Quotes about quotes

Since I started to study calligraphy, I have been thinking – at least more than I used to – about aphorisms, quotations, maxims, and the like. There was only one William Blake.

“A wise word is not a substitute for a piece of herring or a bag of oats.”
~Sholom Aleichem

“Aphorisms are essentially an aristocratic genre of writing. The aphorist does not argue or explain, he asserts; and implicit in his assertion is a conviction that he is wiser or more intelligent than his readers. For this reason the aphorist who adopts a folksy style with ‘democratic’ diction and grammar is a cowardly and insufferable hypocrite.”
~W.H. Auden and Louis Kronenberger, introduction, The Faber Book of Aphorisms, 1962

“When one begins to live by habit and by quotation, one has begun to stop living.”
~James A. Baldwin, “White Racism of World Community,” Ecumenical Review (Oct. 1968).

“Conquered people tend to be witty.”
~Saul Bellow

“Life itself is a quotation.”
~Jorge Luis Borges, qu. Jean Baudrillard, Cool Memories (1987; trans. 1990) Ch. 5.

“Our live experiences, fixed in aphorisms, stiffen into cold epigrams. Our heart’s blood, as we write it, turns to mere dull ink.”
~F. H. Bradley, Aphorisms (1930)

“Aphorisms are bad for novels. They stick in the reader’s teeth.”
~Anatole Broyard

“They have written volumes out of which a couplet of verse, a period in prose, may cling to the rock of ages, as a shell that survives a deluge.”
~Edward Bulwer Lytton, “What will he do with it?” Part 15, Blackwood’s Edinburgh Magazine, Vol. 84 (Aug. 1858):240.

“How many of us have been attracted to reason; first learned to think, to draw conclusions, to extract a moral from the follies of life, by some dazzling aphorism.”
~Edward G. Bulwer-Lytton

“The great writers of aphorisms read as if they had all known each other well.”
~Elias Canetti, Die Provinz des Menschen: Aufzeichnungen, 1942 – 1972 (The Human Province, tr. 1978)

“What is a quote? A quote (cognate with quota) is a cut, a section, a slice of someone else’s orange. You suck the slice, toss the rind, skate away. Part of what you enjoy in a documentary technique is the sense of banditry. To loot someone else’s life or sentences and make off with a point of view, which is called “objective” because you can make anything into an object by treating it this way, is exciting and dangerous.”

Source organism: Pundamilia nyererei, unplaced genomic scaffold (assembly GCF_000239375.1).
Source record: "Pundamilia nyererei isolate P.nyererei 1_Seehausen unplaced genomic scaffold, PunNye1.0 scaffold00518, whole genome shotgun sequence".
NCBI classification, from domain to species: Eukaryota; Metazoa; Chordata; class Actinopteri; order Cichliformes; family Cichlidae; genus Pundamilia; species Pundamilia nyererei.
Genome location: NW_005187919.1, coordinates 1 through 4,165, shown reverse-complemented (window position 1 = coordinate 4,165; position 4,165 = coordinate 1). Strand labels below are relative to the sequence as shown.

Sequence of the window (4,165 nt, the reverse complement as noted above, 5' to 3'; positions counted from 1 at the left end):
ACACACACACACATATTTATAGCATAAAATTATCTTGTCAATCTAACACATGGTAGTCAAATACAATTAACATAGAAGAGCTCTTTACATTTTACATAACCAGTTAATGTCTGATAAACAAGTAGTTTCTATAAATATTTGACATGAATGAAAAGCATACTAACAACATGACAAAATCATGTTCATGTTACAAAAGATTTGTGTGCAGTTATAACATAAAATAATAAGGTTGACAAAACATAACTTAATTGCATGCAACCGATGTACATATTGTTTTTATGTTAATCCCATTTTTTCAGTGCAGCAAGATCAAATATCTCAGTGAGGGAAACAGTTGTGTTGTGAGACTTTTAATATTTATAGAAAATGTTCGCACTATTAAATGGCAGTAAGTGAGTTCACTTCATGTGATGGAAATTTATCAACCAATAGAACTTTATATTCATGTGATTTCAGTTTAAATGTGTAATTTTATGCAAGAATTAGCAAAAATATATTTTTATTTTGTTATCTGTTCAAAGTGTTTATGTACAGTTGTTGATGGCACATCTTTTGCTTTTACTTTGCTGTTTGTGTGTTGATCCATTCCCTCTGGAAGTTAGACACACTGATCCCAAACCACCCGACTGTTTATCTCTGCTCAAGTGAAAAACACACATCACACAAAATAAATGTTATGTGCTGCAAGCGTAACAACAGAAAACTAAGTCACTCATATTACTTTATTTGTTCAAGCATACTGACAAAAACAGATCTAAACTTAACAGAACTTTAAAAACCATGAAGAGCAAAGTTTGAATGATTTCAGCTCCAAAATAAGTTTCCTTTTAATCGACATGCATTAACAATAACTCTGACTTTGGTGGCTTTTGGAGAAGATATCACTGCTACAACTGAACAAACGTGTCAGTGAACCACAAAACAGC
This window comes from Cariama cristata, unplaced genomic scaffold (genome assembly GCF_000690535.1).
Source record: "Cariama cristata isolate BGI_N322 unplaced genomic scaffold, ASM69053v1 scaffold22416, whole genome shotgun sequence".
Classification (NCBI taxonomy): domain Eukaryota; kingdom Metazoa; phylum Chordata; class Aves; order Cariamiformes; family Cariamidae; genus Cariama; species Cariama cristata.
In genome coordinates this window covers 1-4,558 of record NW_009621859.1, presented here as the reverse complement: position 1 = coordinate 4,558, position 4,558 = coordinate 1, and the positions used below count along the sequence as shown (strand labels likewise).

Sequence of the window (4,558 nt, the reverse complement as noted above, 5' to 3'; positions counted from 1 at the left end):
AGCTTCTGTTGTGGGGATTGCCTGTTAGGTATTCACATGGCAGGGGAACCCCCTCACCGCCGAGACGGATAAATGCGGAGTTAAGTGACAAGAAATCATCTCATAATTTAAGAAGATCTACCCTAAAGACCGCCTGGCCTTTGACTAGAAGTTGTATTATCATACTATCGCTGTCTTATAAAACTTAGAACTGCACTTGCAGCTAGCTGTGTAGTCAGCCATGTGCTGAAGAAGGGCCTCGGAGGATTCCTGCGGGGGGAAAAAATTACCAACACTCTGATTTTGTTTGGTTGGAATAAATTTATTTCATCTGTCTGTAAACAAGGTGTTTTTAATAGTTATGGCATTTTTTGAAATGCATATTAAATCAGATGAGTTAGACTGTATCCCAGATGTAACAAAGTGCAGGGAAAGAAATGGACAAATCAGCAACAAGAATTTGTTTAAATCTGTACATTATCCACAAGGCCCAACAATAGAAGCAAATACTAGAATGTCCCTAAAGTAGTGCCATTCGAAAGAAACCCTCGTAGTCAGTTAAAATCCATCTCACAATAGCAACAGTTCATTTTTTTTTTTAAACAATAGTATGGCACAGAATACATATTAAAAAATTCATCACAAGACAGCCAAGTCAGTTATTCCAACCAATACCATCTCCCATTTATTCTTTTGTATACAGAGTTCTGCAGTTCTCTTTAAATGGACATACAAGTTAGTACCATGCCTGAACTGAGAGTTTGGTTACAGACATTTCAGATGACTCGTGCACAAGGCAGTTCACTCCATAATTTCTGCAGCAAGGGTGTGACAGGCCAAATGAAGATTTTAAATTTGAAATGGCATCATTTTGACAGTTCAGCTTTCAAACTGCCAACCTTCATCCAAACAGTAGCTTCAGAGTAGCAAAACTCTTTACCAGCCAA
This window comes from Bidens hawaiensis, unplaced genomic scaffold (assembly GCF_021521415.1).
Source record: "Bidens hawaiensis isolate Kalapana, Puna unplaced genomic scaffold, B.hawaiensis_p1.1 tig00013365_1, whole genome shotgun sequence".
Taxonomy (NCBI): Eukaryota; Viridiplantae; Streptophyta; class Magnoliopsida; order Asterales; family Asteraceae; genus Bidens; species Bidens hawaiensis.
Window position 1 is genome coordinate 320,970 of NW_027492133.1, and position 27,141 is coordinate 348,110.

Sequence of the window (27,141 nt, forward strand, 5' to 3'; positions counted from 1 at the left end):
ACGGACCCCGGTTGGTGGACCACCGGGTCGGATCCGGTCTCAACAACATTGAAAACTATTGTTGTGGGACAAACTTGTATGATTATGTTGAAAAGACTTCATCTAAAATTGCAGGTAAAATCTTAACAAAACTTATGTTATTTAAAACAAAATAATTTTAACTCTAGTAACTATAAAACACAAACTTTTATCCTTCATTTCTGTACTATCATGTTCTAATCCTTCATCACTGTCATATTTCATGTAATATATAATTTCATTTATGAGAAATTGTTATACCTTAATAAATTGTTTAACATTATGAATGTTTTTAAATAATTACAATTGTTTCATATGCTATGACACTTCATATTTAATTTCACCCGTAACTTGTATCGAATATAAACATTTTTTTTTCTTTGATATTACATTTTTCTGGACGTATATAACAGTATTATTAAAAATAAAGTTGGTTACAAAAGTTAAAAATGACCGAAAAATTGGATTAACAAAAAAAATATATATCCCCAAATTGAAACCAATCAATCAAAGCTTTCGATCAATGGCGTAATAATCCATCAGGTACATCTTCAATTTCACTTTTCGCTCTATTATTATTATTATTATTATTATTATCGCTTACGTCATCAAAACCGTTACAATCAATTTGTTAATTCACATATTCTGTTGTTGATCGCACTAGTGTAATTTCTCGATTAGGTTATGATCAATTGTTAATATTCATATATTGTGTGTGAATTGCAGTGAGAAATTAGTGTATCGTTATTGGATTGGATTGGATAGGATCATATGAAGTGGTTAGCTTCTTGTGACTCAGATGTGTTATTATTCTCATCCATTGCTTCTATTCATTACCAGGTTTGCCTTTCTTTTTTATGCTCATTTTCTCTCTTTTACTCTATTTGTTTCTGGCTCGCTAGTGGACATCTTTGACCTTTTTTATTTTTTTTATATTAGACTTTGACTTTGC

~Anne Carson, Decreation

“Some brains are barren grounds, that will not bring seed or fruit forth, unless they are well manured with the old wit which is raked from other writers and speakers.”
~Margaret Cavendish

“Short sentences drawn from long experience.”
~Miguel de Cervantes

“A beautiful verse, an apt remark, or a well-turned phrase, appropriately quoted, is always effective and charming.”
~Marie Anne de Vichy-Chamrond du Deffand

“A quotation, like a pun, should come unsought, and then be welcomed only for some propriety of felicity justifying the intrusion.”
~Robert Chapman

“It is a good thing for an uneducated man to read books of quotations.”
~Winston Churchill

“The aphorism is cultivated only by those who have known fear in the midst of words, that fear of collapsing with all the words.”
~Emile M. Cioran

“Exclusively of the abstract sciences, the largest and worthiest portion of our knowledge consists of aphorisms: and the greatest and best of men is but an aphorism.”
~Samuel Taylor Coleridge

“The laughter of the aphorism is sometimes triumphant, but seldom carefree.”
~Mason Cooley

“In quoting others, we cite ourselves.”
~Julio Cortázar, Around the Day in Eighty Worlds

“Plagiarists, at least, have the merit of preservation.”
~Benjamin Disraeli

“A transposable aphorism is a malaise of the urge to be witty, or in other words, a maxim that is untroubled by the fact that the opposite of what it says is equally true so long as it appears to be funny.”
~Umberto Eco

“There is nothing more difficult to define than an aphorism.”
~Umberto Eco

“We endeavor to stuff the universe into the gullet of an aphorism.”
~Paul Eldridge

“All minds quote. Old and new make the warp and woof of every moment. There is no thread that is not a twist of these two strands. By necessity, by proclivity, and by delight, we all quote. We quote not only books and proverbs, but arts, sciences, religion, customs, and laws; nay, we quote temples and houses, tables and chairs, by imitation.”
~Ralph Waldo Emerson, “Quotation and Originality,” Letters and Social Aims, 1876